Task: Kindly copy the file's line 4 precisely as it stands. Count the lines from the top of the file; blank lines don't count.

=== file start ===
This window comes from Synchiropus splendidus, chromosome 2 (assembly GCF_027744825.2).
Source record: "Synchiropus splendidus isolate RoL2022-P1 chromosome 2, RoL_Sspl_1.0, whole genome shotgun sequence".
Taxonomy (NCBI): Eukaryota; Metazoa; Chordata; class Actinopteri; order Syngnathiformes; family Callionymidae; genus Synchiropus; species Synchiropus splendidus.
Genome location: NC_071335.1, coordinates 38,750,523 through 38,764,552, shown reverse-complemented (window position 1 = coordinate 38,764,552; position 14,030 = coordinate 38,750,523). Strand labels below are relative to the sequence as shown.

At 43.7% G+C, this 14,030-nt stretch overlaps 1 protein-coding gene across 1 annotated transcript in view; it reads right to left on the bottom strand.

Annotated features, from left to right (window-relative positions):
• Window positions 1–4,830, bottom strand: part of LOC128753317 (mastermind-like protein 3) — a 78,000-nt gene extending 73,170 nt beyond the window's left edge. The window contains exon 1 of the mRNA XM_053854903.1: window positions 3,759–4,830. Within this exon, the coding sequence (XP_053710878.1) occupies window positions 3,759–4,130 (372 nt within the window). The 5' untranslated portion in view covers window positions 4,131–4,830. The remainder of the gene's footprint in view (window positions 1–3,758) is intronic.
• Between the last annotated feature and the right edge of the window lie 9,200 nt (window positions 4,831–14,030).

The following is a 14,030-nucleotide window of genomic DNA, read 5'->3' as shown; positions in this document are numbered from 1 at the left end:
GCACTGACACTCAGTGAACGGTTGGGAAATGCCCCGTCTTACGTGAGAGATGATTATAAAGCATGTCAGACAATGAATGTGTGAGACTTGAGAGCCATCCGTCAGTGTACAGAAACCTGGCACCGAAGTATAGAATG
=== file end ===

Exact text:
Genome location: NC_071335.1, coordinates 38,750,523 through 38,764,552, shown reverse-complemented (window position 1 = coordinate 38,764,552; position 14,030 = coordinate 38,750,523). Strand labels below are relative to the sequence as shown.